Joanne lost her mum five years ago. She tells us about her memories of her mum and the care her mum received at Martlets.
“Five years on from losing my mum and the pain is still very raw some days.
The saying time heals I think is true to an extent. I don’t cry every day anymore. I can now bring myself to hold her dressing gown or piece of jewellery but time doesn’t heal. My heart will never be healed from her loss or any of the other losses I’ve had. Time just makes you realise that you learn to live with the hurt and adapt. I think the moment you realise that – that is the healing part.
Although we were told how much longer mum had left to live, it was still an absolute shock when she died. Not knowing how I would live my life every day without her. The person who had been there since the very beginning. She brought me into this world, loved me unconditionally, wrapped me up in cotton wool, stood up for me, taught me what was right and wrong, wiped away my tears and supported me. Mum and dad made me into the person I am today.
When mum went into Martlets it was very surreal
Seeing her being wheeled out of our family home where her and dad had brought us all up over the last 40 years. I had never been in a hospice before as I hadn’t had to but the lovely feeling of comfort there was amazing. Yes, it was full of terminally ill people but there was a love that surrounded every inch of the place. There was even a cat that lived in the hospice and visited all the patients, which brought a lot of joy to everyone.
After a few days, mum had gone downhill and we sat by her bedside for about 12 hours. I remember the nurses telling us that we can order a takeaway. None of us had eaten all day and to help ourselves to plates and cutlery – they told us to treat the hospice like ‘a home from home’. It was such an odd feeling, we felt guilty for wanting to eat. My sister said that mum would want us to eat, as she knows how much I love my food! But even I couldn’t finish it.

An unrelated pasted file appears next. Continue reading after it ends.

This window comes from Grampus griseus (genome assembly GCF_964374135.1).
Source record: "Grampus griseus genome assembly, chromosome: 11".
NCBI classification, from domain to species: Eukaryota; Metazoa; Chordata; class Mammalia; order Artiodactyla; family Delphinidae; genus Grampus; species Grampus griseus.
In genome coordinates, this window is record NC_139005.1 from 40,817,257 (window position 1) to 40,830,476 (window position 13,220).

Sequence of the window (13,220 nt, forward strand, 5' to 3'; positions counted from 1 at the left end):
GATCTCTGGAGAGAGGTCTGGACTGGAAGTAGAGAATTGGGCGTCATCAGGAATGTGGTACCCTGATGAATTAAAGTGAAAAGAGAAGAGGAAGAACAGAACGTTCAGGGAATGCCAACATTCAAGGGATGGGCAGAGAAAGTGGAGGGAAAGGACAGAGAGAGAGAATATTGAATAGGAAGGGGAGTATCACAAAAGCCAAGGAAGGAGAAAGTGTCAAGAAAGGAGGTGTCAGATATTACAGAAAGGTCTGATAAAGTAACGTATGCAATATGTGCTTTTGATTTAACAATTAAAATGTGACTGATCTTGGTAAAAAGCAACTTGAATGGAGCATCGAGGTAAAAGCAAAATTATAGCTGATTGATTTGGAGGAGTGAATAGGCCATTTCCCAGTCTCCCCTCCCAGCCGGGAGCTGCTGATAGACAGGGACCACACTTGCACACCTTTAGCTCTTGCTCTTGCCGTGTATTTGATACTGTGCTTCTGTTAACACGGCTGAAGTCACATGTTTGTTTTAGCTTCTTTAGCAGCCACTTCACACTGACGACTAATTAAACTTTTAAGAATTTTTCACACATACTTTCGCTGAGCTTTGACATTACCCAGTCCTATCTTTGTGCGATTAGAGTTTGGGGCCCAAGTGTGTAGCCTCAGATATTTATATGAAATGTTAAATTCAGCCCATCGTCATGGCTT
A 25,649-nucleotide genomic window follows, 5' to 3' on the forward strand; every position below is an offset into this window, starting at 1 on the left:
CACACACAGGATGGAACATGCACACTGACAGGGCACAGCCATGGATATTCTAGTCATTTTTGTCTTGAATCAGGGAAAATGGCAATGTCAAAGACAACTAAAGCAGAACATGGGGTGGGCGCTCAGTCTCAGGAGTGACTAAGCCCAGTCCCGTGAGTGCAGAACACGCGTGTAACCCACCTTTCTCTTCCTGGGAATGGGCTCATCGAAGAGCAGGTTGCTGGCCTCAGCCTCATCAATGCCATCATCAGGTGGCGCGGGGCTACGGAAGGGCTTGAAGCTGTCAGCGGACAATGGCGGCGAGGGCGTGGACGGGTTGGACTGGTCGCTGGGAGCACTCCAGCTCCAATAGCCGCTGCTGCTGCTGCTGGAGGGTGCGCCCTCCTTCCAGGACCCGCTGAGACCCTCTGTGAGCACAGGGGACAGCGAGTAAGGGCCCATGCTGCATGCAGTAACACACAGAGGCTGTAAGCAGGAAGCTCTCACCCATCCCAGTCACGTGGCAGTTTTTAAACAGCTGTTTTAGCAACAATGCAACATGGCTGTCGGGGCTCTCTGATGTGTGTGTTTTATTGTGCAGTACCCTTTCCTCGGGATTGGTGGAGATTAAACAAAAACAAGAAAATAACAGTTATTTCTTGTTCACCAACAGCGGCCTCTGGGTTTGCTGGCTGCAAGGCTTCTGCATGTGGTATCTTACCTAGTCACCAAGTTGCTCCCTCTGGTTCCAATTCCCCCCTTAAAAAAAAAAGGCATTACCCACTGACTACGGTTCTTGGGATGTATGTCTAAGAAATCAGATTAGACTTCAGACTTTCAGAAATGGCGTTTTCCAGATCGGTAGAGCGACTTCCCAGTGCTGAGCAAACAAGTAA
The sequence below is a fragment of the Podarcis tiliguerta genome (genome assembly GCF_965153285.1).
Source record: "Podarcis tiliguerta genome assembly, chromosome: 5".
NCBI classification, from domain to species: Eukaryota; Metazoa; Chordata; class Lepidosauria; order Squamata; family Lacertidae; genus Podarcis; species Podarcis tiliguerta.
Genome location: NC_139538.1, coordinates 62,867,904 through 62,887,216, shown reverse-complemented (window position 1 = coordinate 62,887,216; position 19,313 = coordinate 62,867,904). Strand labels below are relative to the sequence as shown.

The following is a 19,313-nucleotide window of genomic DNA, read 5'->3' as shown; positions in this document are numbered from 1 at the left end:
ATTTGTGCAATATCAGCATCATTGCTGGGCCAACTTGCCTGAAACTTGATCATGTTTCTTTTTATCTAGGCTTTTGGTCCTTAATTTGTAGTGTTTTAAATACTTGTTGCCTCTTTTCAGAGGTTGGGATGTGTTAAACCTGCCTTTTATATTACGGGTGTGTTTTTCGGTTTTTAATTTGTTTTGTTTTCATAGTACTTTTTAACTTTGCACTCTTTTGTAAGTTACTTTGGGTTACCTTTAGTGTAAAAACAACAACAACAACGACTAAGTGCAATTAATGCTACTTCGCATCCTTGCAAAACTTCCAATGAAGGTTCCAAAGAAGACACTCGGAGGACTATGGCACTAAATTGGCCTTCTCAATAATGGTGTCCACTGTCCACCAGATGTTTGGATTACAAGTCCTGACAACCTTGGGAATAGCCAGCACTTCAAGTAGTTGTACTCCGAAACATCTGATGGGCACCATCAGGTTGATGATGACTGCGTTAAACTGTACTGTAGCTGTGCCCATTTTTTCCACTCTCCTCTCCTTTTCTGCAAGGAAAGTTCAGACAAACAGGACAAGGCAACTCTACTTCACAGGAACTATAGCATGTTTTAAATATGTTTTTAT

Whilst we were sat with her, we were all reminiscing and talking to her. The nurses said she would still be able to hear us, even though she couldn’t respond and that was so true. As soon as she heard one of our names, her eyes flashed open for a second – I could see those beautiful blue eyes once more. There was even a moment of complete and utter laughter – an actual belly laugh! My sister said something when we were all reminiscing. We found it absolutely hilarious, we were all crying with laughter. It was such a beautiful moment and a real tonic at a truly heartbreaking time. Never would I have thought I would find anything to laugh at in such an upsetting time. But there were so many emotions flowing that I would never have imagined possible.
I’ll never forget watching mum take her last breath and my sisters and I all desperately trying to kiss her face one last time before she left us.
We could stay with her for as long as we wanted after she passed away. I didn’t want to leave the hospice and leave her there. It was the most painful thing.
Even during the hardest times, you can rise up
I remember us leaving there in a daze in the early hours, around 2.30am, the long journey of grief for her just beginning. I remember everything seeming so loud to me; the closing of the car door, the traffic on the road, the front door keys jangling as I got them out of my bag. It’s like I felt so fragile, like I could break at any moment. Getting into bed in those early hours, knowing I would never call her again to say goodnight or speak to her ever again was a feeling I can’t describe, even now – because even 5 years on, I still can’t believe sometimes that I am never going to see her again.
I have learned that even during the hardest times, you can rise up and you can get through it. It helps me to write down my feelings. I’ve also learned to ride the waves of grief when they come. Sometimes I know it’s coming, then it hits with full force like a wave. I don’t know how long I have to ride each one. Other times I can be feeling fine and I’m suddenly hit – by hearing a song or seeing something in a shop I could buy for them, then realising I can’t. It’s all part of the journey of grief that I have gradually learned to accept.
Martlets were truly amazing
The care and support was phenomenal. They told us to treat the hospice as our second home and they really did make us feel like it was. They were angels.
It was my birthday last week and I think birthdays can get you thinking and feeling sentimental and emotional. Mum would always be the first person to call me to wish me a happy birthday. I’m doing the best I can now to make the most of my life. I know that is what she would want for me. There really is nothing quite like a mother’s love.”